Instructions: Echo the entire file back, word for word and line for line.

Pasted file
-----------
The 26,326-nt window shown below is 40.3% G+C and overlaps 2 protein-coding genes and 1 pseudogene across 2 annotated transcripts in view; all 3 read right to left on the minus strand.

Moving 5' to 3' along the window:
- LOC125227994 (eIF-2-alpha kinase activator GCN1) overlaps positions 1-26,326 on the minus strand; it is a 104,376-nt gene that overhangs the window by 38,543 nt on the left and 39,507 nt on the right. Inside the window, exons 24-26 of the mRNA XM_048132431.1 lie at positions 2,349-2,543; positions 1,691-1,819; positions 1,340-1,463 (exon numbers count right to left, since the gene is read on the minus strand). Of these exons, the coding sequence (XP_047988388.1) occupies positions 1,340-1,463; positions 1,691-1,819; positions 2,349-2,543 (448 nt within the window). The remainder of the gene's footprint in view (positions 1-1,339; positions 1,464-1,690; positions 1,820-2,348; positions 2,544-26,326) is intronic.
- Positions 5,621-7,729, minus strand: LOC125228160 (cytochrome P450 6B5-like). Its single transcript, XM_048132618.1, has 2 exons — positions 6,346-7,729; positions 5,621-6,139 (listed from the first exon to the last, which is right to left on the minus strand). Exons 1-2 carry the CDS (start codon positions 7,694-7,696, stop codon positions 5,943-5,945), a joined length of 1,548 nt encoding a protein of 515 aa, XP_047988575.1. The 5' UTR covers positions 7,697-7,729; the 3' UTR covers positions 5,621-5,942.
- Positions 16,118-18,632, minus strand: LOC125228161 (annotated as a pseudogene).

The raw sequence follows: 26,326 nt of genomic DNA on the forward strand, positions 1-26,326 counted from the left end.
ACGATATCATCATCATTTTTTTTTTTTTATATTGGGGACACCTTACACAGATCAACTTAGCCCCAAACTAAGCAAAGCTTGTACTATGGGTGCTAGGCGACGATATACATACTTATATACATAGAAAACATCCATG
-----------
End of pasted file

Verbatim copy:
The 26,326-nt window shown below is 40.3% G+C and overlaps 2 protein-coding genes and 1 pseudogene across 2 annotated transcripts in view; all 3 read right to left on the minus strand.

Moving 5' to 3' along the window:
- LOC125227994 (eIF-2-alpha kinase activator GCN1) overlaps positions 1-26,326 on the minus strand; it is a 104,376-nt gene that overhangs the window by 38,543 nt on the left and 39,507 nt on the right. Inside the window, exons 24-26 of the mRNA XM_048132431.1 lie at positions 2,349-2,543; positions 1,691-1,819; positions 1,340-1,463 (exon numbers count right to left, since the gene is read on the minus strand). Of these exons, the coding sequence (XP_047988388.1) occupies positions 1,340-1,463; positions 1,691-1,819; positions 2,349-2,543 (448 nt within the window). The remainder of the gene's footprint in view (positions 1-1,339; positions 1,464-1,690; positions 1,820-2,348; positions 2,544-26,326) is intronic.
- Positions 5,621-7,729, minus strand: LOC125228160 (cytochrome P450 6B5-like). Its single transcript, XM_048132618.1, has 2 exons — positions 6,346-7,729; positions 5,621-6,139 (listed from the first exon to the last, which is right to left on the minus strand). Exons 1-2 carry the CDS (start codon positions 7,694-7,696, stop codon positions 5,943-5,945), a joined length of 1,548 nt encoding a protein of 515 aa, XP_047988575.1. The 5' UTR covers positions 7,697-7,729; the 3' UTR covers positions 5,621-5,942.
- Positions 16,118-18,632, minus strand: LOC125228161 (annotated as a pseudogene).

The raw sequence follows: 26,326 nt of genomic DNA on the forward strand, positions 1-26,326 counted from the left end.
ACGATATCATCATCATTTTTTTTTTTTTATATTGGGGACACCTTACACAGATCAACTTAGCCCCAAACTAAGCAAAGCTTGTACTATGGGTGCTAGGCGACGATATACATACTTATATACATAGAAAACATCCATG